Here is a rundown of the top stories in pseudoscience, monkeys, hoaxes and the paranormal from the past week courtesy of Doubtful News.
Two monkey stories. A monkey on the loose was reported running down the road in Meadowood, British Columbia. That's ridiculous. Everyone knows it was a baby Sasquatch!
Iran gets the hairy eyeball for their space monkey mess up.
Who else get bad press this week? MSNBC for creatively editing a video at a hearing on Sandy Hook shootings.
Bad press should be heaped on this event: The USS Hornet museum promotes a science fundraiser with… a ghost hunt.
Psychic silliness that is all about money: The Van Praag family battles over their "good" name.
Speaking of ego, don't miss this damning expose of Dr. Oz. His true colors are revealed in his own words.
Want to get up to speed on the latest sports and athletic gimmicks? The pseudoscience spin is good for a laugh.
Doubtful News busts open two stories you should be completely doubtful about. First, the miracle of the closet tortoise. I don't she'd look that good after 30 years.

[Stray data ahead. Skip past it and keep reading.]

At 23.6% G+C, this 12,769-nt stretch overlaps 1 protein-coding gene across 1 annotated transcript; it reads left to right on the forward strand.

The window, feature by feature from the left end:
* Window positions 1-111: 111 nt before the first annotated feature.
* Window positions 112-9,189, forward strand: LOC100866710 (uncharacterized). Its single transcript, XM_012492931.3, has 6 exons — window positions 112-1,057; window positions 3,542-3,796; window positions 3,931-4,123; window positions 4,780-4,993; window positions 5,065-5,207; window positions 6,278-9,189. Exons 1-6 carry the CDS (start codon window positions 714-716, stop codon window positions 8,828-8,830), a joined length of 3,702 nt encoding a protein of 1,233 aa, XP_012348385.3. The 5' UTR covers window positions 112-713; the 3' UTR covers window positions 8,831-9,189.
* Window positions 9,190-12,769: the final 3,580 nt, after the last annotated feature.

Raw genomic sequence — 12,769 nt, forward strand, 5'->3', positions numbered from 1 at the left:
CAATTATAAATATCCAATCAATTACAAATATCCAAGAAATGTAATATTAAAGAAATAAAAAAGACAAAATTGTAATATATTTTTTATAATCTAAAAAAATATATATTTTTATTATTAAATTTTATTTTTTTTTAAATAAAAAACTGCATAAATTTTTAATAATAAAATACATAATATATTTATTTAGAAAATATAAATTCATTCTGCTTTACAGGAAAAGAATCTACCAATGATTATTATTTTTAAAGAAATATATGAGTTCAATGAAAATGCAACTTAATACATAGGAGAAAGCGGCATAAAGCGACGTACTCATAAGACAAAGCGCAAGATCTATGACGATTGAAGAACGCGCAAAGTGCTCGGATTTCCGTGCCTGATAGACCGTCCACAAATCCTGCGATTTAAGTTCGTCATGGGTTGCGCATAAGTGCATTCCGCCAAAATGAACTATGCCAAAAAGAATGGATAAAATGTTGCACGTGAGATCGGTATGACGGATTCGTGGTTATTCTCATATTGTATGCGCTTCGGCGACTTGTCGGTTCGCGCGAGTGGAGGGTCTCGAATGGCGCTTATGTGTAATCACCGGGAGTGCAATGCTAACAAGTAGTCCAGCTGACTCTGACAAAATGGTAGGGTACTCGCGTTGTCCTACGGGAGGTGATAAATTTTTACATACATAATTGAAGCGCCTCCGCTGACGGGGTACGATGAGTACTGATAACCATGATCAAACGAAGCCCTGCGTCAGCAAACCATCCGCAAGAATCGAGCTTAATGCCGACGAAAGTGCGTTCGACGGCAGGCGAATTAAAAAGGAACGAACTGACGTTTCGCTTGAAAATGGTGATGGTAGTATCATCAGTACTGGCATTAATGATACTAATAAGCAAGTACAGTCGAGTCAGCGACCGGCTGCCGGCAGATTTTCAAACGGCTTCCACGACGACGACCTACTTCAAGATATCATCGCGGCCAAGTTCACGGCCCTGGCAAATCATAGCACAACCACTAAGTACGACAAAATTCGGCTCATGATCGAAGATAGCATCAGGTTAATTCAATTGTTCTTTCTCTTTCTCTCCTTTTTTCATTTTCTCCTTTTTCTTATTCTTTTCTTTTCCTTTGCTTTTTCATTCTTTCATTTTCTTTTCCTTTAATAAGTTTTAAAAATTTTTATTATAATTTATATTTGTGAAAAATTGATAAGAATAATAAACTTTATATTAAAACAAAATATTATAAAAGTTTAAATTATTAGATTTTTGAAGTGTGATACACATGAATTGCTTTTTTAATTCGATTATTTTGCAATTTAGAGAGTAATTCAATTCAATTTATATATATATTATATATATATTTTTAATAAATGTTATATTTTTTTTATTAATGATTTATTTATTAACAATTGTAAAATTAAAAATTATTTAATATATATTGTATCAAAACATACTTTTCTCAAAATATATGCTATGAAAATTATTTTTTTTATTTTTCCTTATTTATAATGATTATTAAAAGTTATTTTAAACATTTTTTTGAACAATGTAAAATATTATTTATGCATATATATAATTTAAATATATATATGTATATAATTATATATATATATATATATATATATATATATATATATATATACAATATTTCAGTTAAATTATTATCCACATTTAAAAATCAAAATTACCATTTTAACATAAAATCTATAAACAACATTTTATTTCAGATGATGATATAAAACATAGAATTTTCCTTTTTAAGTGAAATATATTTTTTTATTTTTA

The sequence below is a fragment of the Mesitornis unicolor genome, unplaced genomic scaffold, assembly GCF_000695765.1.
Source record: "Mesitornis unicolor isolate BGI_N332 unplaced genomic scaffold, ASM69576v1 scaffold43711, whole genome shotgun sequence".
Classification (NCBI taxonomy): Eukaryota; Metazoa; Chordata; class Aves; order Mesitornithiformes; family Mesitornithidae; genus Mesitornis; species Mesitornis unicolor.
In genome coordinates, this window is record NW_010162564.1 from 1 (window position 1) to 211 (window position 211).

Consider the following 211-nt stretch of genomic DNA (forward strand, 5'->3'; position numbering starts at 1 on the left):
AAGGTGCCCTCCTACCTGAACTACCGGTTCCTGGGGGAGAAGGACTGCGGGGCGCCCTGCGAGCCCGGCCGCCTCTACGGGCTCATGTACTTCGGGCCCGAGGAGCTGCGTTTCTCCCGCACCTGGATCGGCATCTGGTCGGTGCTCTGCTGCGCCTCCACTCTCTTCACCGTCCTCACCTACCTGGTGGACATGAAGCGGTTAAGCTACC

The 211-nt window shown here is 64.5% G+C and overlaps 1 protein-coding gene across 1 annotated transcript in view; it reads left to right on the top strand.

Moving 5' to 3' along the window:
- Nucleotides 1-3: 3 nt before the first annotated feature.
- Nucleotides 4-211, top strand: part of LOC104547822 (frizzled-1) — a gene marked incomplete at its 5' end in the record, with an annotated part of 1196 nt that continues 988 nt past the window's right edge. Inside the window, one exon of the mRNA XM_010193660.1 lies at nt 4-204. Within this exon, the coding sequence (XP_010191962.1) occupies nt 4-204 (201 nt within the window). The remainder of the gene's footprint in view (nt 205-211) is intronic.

And, this lake monster story is so concocted, but it's from Siberia. No one can really check the details.
Here's a mystery. A pile of purple gel spheres appear in the Arizona desert. Fungus? Alien eggs? The media and paranormal sites would like you to think so. If you would rather have the best answer, check out the link.
Ingo Swann, popularizer of remote viewing, has died.
Canada's Bad Science Watch releases a report on what's wrong with anti-wifi activism.
Things are still shaky in Pakistan regarding polio vaccinations. A police guard is killed protecting the workers.
The most interesting story last week was UNDOUBTEDLY about the beheading of a goblin in Zimbabwe. Yep. That's right. They are booby trapped, it appears. This one exploded.
Thinking about attending the Northeast Conference on Science and Skepticism? It's in New York City in April. Get a discount on registration here.
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Sharon Hill runs Doubtful News, a unique feed of news stories about the paranormal, pseudoscience, the weird and the unexplained with questioning commentary.